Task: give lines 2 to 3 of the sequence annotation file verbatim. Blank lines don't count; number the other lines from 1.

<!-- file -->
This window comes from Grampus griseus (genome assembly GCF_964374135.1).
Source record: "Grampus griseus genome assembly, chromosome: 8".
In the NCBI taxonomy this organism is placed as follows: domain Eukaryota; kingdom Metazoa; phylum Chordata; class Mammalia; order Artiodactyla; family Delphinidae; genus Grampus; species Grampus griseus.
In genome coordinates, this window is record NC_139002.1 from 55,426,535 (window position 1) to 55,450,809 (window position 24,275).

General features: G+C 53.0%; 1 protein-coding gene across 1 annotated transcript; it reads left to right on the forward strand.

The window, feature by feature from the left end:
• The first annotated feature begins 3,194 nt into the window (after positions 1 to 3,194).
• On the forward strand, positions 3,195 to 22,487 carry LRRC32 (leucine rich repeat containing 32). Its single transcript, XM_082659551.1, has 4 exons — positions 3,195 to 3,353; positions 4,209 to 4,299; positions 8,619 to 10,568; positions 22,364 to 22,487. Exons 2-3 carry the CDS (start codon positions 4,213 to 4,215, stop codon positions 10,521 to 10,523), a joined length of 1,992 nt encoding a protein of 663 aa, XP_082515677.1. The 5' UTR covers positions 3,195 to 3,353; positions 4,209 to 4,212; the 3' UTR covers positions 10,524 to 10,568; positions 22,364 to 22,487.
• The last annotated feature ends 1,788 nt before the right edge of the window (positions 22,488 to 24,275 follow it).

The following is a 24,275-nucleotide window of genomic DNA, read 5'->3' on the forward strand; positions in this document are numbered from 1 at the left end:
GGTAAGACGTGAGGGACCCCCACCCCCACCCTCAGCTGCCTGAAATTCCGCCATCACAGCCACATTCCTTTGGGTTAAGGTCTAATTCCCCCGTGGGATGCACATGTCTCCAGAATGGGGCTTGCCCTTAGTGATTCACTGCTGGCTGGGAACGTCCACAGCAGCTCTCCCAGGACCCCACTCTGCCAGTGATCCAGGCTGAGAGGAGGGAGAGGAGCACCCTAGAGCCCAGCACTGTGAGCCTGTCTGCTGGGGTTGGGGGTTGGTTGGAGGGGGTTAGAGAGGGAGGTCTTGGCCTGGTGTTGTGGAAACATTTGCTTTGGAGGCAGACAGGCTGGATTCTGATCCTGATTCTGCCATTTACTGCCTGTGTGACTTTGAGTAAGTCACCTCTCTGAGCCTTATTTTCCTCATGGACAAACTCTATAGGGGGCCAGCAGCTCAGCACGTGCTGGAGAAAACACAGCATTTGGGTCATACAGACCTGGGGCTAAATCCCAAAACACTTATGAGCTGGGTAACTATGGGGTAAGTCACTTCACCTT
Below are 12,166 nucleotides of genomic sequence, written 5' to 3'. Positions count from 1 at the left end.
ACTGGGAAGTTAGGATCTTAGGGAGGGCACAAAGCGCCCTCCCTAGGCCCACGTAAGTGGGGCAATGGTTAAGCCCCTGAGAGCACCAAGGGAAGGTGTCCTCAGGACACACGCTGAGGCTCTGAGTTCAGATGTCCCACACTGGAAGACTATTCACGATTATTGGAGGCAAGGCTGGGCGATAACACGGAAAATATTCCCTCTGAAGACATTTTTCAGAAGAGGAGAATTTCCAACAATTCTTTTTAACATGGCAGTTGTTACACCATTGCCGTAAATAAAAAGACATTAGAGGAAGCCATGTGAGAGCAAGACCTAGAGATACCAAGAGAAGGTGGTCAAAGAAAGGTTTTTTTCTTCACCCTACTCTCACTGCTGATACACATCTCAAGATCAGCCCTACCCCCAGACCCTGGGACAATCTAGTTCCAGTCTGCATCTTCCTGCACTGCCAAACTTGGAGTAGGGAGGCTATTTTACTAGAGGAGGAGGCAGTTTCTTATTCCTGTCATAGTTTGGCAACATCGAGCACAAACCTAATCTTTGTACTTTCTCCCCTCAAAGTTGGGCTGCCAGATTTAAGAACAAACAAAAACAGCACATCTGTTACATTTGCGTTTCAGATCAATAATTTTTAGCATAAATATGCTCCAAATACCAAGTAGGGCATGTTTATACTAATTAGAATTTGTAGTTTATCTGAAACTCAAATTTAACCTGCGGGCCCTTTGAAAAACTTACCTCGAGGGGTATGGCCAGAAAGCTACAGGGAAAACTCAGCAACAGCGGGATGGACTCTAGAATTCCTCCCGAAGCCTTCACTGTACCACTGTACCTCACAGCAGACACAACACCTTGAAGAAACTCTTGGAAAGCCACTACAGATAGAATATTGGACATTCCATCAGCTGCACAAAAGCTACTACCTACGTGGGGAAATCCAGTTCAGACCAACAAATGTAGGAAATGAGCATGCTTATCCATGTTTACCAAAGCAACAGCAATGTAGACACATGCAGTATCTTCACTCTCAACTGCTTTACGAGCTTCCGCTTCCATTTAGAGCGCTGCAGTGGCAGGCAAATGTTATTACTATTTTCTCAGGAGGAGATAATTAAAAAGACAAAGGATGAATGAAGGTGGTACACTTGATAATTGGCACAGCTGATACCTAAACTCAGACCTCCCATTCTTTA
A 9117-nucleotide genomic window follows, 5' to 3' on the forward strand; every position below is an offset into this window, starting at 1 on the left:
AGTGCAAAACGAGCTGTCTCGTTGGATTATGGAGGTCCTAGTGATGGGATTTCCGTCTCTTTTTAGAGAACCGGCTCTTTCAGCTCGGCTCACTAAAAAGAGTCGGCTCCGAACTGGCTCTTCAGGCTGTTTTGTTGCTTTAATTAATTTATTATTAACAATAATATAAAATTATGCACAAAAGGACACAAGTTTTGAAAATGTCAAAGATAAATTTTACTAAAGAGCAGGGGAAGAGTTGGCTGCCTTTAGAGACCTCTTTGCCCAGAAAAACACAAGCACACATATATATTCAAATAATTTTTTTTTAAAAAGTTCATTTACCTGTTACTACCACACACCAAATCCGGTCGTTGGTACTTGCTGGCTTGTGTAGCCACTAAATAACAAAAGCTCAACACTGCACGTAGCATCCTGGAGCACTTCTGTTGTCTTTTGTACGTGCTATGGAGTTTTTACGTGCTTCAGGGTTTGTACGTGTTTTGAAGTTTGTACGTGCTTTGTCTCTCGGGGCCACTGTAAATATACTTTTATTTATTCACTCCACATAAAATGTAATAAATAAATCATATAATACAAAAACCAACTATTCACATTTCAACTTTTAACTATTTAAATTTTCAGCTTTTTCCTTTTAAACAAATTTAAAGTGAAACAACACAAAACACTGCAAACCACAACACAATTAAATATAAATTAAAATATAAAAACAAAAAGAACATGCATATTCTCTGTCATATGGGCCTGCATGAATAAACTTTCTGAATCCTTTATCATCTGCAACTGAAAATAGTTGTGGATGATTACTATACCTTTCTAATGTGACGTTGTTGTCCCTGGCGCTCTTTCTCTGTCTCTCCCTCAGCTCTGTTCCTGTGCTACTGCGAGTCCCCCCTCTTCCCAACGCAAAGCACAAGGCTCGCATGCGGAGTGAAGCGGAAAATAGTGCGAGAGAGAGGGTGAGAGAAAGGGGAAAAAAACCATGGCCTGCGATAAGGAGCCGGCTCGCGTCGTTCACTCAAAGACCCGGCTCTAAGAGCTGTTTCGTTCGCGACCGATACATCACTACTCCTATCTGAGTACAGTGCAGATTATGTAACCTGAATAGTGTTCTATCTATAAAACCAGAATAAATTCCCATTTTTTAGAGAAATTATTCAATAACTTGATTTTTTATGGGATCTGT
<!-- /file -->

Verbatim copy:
Source record: "Grampus griseus genome assembly, chromosome: 8".
In the NCBI taxonomy this organism is placed as follows: domain Eukaryota; kingdom Metazoa; phylum Chordata; class Mammalia; order Artiodactyla; family Delphinidae; genus Grampus; species Grampus griseus.